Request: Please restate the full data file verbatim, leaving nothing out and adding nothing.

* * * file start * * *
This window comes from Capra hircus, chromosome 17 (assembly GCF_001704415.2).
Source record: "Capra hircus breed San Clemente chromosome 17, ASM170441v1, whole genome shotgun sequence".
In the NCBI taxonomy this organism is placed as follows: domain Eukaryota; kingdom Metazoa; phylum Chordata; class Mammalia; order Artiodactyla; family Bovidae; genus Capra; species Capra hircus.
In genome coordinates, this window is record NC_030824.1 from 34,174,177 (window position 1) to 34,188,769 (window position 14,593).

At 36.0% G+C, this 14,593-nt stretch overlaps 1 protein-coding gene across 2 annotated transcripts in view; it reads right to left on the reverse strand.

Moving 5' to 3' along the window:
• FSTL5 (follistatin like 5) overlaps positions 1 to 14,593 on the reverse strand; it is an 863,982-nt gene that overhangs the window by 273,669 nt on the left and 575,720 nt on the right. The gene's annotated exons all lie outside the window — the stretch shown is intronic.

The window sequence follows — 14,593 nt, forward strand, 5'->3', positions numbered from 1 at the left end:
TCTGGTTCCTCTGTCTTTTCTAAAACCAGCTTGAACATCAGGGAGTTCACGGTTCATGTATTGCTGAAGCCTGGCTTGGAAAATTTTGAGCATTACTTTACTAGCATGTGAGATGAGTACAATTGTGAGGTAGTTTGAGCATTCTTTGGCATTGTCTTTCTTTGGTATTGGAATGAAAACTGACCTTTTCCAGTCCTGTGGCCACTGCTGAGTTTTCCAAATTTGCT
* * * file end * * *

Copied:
This window comes from Capra hircus, chromosome 17 (assembly GCF_001704415.2).
Source record: "Capra hircus breed San Clemente chromosome 17, ASM170441v1, whole genome shotgun sequence".
In the NCBI taxonomy this organism is placed as follows: domain Eukaryota; kingdom Metazoa; phylum Chordata; class Mammalia; order Artiodactyla; family Bovidae; genus Capra; species Capra hircus.
In genome coordinates, this window is record NC_030824.1 from 34,174,177 (window position 1) to 34,188,769 (window position 14,593).

At 36.0% G+C, this 14,593-nt stretch overlaps 1 protein-coding gene across 2 annotated transcripts in view; it reads right to left on the reverse strand.

Moving 5' to 3' along the window:
• FSTL5 (follistatin like 5) overlaps positions 1 to 14,593 on the reverse strand; it is an 863,982-nt gene that overhangs the window by 273,669 nt on the left and 575,720 nt on the right. The gene's annotated exons all lie outside the window — the stretch shown is intronic.

The window sequence follows — 14,593 nt, forward strand, 5'->3', positions numbered from 1 at the left end:
TCTGGTTCCTCTGTCTTTTCTAAAACCAGCTTGAACATCAGGGAGTTCACGGTTCATGTATTGCTGAAGCCTGGCTTGGAAAATTTTGAGCATTACTTTACTAGCATGTGAGATGAGTACAATTGTGAGGTAGTTTGAGCATTCTTTGGCATTGTCTTTCTTTGGTATTGGAATGAAAACTGACCTTTTCCAGTCCTGTGGCCACTGCTGAGTTTTCCAAATTTGCT